10 = 1.01 bar = 760 torr (3) At a point it acts in all directions (4) It always acts normal to the fluid boundaries as the ability to flow make fluid unable to sustain a tangential force. (5) It depends on the depth of the point below the surface (h), nature of liquid () and accn. due to gravity (g) while it is independent of the amount of liquid, shape of container or cross-sectional area considered. So if a given liquid is filled in vessels of different shapes to same height, the pressure at the base in each vessel's will be the same, though the volume or weight of the liquid in different vessel will be different. P A = P B = P C but W A < W B < W C (6) In a liquid at same level, the pressure will be the same at all points, if not, due to pressure difference the liquid can not be at rest. This is why the height of liquid is the same in vessels of different shapes containing different amounts of the same liquid at rest when they are communication with each other.

11 P A = P B = P C = P D = P E Also, h A = h B = h C = h D = h E (7) Barometer is used to measure atmospheric pressure while manometer measures pressure difference, i.e., gauge-pressure. BUOYENCY: Archimedes discovered that when a body is immersed partly or wholly in a fluid, it is buoyed up with a force equal to the weight of the fluid displaced by the body. This principle is called 'Archimedes' principle and is a necessary consequence of the laws of fluid statics. When a body is partly or wholly dipped into a fluid, the fluid exerts force on the body due to hydrostatic pressure. At only small portion o the surface of the body, the force exerted by the fluid is perpendicular to the surface and is equal to the pressure at that point multiplied by the area the resultant of all these constant forces is called upthrust or buoyancy. To determine the magnitude and direction of this force consider a body immersed in a fluid of density as shown in fig. The forces on the vertical sides of the body will cancel each other. The top surface of the body will experience a downward force F 1 = Ap 1 = A (h 1 g + p 0 ) While the lower face of the body will experience an upward force

12 F 2 = Ap 2 = A(h 2 g + p 0 ) As h 2 > h 1, F 2 will be greater than F 1, so the body will experience a net upward force. F = F 2 F 1 = Ag (h 2 h 1 ) If L is the vertical height of the body F = AgL = Vg i.e. F = weight of fluid displace by the body. This force is called upthust or buoyancy and acts vertically upwards (opposite to the weight of the body) through the centre of gravity of displaced fluid (called centre of buoyancy).

13 Regarding upthrust or buoyancy: (1) Th f n [mass, size, density of body] = f n [volume of body] Th V in [volume of body in the fluid] This is why two bodies of different masses, shapes and sizes may experience same thrust when their volumes inside a fluid are equal. (2) Th [Nature of liquid] (3) Th g [Accn. due to gravity] (4) Due to upthrust weight of body decreases i.e., Decrease in weight of the body = upthrust V in g = Weight of fluid displaced by the body. So, if W 0 is the true weight of a body, the weight in a fluid (called apparent weight) will be W app = W 0 Th with Th = V in g Weight of a body and liquid under different situations.

14 (C) When a (Sinking) solid is suspended from an independent support in a liquid, the weight of liquid will increase by an amount equal to the decrease in weight of solid (i.e., thrust) as for every action there is equal and opposite reaction. (D) If the solid (sinking or floating) of weight a is placed or suspended in a liquid of weight b as shown in fig. (D), the reading or balance will always be (a Th) + (b + Th) = a + b Using Archimedes principle or concept of thrust, we can determine. (a) The RD of a body RD = = density of body density of water weight of body weight of equal wt of water i.e., RD = = wt of body water thrust wt of body loss in wt in water i.e., RD = wt of body in air wt in air wt in water NOTE: If the loss in weight of a body in water is a while in a liquid is b Th W = V W g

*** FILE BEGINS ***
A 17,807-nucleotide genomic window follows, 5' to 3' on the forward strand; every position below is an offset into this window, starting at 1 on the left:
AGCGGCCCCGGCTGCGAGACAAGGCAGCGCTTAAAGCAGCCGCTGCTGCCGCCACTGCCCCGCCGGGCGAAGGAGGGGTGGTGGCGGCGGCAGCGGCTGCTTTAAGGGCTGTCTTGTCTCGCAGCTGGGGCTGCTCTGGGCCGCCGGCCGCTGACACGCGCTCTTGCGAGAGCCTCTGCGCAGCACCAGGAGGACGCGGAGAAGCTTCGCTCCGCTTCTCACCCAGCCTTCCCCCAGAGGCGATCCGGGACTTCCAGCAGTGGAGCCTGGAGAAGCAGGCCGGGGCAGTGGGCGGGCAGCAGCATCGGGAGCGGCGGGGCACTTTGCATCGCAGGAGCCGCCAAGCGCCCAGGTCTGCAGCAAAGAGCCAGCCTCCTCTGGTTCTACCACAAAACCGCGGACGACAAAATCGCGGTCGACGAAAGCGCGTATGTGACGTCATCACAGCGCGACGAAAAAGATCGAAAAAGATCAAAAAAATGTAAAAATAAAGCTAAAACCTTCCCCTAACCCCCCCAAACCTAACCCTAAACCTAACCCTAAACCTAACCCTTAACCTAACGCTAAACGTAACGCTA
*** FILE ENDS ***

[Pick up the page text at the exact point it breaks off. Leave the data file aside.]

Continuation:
15 = a and Th L = V L g = b L W Th Th L W = loss in wt in liquid loss in wt in water = b a = W W air air W W liquid water So 0 1 1p 0 B p B 1 [B] Pressure If we fill a vessel having a hole with a fluid, fluid flows out of the hole. Now if we cover this hole with a plate, which exactly fits the hole, the plate can remain at rest only if we apply some external force on the plate. This shows that fluid exerts force on the plate to push it outwards.

16 If s is the area of the plate and F is the normal force exerted by the fluid, the pressure at the hole F p = lim S 0 s = df ds For a point at depth h below the surface of a liquid density, hydrostatic pressure p is given by P P hg 0 where P 0 is the atmospheric pressure. The pressure difference between hydrostatic pressure and atmosphere pressure is called gauge-pressure and will be P P hg 0 Regarding pressure it is worth noting that: (1) Even though pressure is produced by a force that has directional properties and is a vector, the pressure itself is a scalar as its direction (always normal to the area considered) is unique and not to be specified. (2) It has dimensions [ML 1 T 2 ] and SI unit N/m 2 which is specifically called pascal (Pa). Other practical units of pressure are atmosphere, bar and torr (mm of Hg) with 1 atm. = Pa

17 = 1.01 bar = 760 torr (3) At a point it acts in all directions. If a pressure measuring device is at a given point in a fluid, whatever be its orientation the pressure remains the same [Fig. 10.2] (4) It always acts normal to the fluid boundaries as the ability to flow make fluid unable to sustain a tangential force. (5) It depends on the depth of the point below the surface (h), nature of liquid () and acceleration due to gravity (g) while it is independent of the amount of liquid, shape of container or crosssectional area considered. So if a given liquid is filled in vessels of different shapes to same height, the pressure at the base in each vessel's will be the same, though the volume or weight of the liquid in different vessel will be different. P A = P B = P C but W A < W B < W C

18 (6) In a liquid at same level, the pressure will be the same at all points, if not, due to pressure difference the liquid can not be at rest. This is why the height of liquid is the same in vessels of different shapes containing different